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According to the Associated Press, a draft nuclear agreement would decrease Iran’s centrifuges by 40 percent. While negotiators report progress, there’s still no deal yet. Gwen Ifill talks to George Jahn, the Associated Press reporter who broke the story of the latest negotiations.
And with me now is George Jahn, the Associated Press reporter who broke the story about the latest negotiations.
George, this draft proposal that would bring down Iran's centrifuges, its hardware by 40 percent, how real is it?
GEORGE JAHN, Associated Press:
It's as real as anything we're getting out of these confidential negotiations.
We do vet our stories very carefully. And several officials who are close to the talks did tell us that this document is being discussed between Iran and the United States. Of course, it's part of a bigger deal, if a deal is going to be shaping up. So it's — we're not there yet, but it's definitely on the table.
So when the White House says that it's not accurate, the report is not accurate, they mean it's not accurate that it's a done deal or that these things are floating around?
They're not denying that there is a draft. They're basically saying it's not being handed around to a wider circle. It's between — at this point, mostly between U.S. and Iranian negotiators.
But the question about hardware and centrifuges, that's not the whole story we're talking about here in these negotiations.
Oh, not at all. Not at all.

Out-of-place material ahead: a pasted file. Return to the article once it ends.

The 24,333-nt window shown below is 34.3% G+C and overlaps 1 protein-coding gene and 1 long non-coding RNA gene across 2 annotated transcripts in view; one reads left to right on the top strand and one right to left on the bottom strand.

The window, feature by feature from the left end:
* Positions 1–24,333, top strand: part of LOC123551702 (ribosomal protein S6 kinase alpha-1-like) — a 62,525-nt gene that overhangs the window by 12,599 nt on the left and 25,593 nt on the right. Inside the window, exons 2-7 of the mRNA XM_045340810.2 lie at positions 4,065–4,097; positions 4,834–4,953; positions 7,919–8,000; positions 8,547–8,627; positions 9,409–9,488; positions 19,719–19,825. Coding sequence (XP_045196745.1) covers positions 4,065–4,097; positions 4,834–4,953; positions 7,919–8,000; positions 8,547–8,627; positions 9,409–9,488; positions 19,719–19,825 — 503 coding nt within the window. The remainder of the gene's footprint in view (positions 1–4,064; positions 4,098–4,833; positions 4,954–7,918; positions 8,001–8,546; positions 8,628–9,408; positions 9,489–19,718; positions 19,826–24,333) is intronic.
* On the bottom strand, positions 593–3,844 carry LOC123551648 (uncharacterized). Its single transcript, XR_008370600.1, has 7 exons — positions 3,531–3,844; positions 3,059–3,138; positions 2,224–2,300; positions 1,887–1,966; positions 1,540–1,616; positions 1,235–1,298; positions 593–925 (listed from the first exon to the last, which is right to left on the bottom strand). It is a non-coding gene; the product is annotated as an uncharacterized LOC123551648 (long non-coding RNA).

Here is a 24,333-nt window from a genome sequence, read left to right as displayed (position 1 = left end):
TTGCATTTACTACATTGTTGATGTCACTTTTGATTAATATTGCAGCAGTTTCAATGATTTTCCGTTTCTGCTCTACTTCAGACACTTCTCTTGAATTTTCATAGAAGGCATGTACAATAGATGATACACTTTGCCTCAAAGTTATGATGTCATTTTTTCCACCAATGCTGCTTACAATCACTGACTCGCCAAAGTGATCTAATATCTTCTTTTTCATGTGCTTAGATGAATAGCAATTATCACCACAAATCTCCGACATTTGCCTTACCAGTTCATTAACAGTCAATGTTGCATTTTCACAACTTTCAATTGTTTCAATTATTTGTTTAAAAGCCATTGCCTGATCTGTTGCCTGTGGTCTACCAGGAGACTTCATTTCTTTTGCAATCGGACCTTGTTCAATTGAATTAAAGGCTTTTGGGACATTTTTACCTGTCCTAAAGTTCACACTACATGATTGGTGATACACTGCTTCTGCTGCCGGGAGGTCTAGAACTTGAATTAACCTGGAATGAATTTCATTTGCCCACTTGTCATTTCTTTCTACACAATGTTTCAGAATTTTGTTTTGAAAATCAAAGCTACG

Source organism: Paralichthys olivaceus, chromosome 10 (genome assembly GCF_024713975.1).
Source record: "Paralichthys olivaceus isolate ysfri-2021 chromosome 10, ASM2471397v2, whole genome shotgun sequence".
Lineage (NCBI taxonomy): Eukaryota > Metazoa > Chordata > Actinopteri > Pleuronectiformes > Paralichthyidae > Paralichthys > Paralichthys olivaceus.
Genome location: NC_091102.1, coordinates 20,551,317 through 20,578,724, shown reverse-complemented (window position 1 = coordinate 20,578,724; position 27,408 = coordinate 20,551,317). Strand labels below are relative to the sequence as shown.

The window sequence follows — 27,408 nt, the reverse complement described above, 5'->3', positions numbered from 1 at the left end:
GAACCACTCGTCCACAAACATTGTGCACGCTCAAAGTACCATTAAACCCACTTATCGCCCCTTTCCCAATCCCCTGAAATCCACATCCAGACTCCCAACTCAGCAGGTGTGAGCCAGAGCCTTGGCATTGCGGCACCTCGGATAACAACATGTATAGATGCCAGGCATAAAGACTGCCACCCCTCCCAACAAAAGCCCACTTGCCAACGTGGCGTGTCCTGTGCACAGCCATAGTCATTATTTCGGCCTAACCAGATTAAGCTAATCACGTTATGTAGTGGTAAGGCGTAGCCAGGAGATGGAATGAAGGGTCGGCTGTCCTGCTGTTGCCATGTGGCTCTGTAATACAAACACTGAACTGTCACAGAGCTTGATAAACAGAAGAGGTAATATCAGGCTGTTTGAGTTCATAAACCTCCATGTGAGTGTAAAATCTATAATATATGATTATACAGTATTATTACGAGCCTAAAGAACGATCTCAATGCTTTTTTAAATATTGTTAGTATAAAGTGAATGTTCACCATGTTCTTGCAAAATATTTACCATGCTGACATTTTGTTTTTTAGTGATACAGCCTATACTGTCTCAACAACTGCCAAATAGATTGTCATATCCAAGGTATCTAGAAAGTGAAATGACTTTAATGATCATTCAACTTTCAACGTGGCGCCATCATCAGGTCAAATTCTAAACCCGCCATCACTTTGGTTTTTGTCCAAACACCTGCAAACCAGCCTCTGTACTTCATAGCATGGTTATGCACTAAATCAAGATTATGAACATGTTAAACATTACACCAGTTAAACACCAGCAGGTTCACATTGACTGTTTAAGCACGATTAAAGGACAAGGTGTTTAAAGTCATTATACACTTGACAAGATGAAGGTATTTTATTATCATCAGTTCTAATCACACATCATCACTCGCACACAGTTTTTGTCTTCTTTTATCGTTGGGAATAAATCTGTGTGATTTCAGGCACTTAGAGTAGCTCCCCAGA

The centrifuges are very, very crucial to a deal. Numbers are very crucial to a deal, but centrifuges are part of the enrichment program, and enrichment is only one of the things that is being negotiated, although it's probably the most important issue.
We have been told several times over these negotiations that, if the enrichment issue is basically done and dealt with, the other components should fall into place.
So, on one hand, we have Iranian issues saying everything's done but the technical details, and we have the White House and others who are more cautious. Are they basically saying the same thing; they're just less willing to go as far?
Everybody in these negotiations has a message.
The French apparently are even tougher than the Americans on what they want from the Iranians and they are spreading their own message. So, what is being spread publicly isn't necessarily what's happening at the negotiating table.
I think if you look at what the Iranians are saying and what the Americans are saying, there is one common denominator. There is progress being made, but both sides are saying that they're not there yet.
You know, it's interesting, George. Here, we — this is all falling — coming out against a backdrop of congressional threats, action and inaction.
Does that influence or does that cast a pall over the course of these negotiations at this point?
In some ways, yes.
We queried some U.S. officials at the start of this round. And it was interesting that the Iranians brought up that issue several times at the initial meetings which began earlier this week. So it's definitely something that they're finding hard to ignore.
Of course, I would expect the American negotiators to basically play down the congressional threats and say, at this point, we need to have a deal. The Obama administration is behind the deal if we get one. The administration has a lot of tools, if you will, to make sure that a deal is honored.
What is the timing now? We are thinking March 31. Are we coming — are we more or less likely this week to reach that deadline, to make that deadline?
Well, if I had a crystal glass, I would be writing another exclusive.
I think it's possible that there will be an announcement in this round. It's also possible that this round will be extended beyond Friday, which was the original end date, but remember there's still more than a week to go until the end of the month. So it's quite possible, if they almost get there this time, they will just call another round just to finish things off.
And a lot could happen between now and then. You're right about that.
George Jahn of the Associated Press, thank you.
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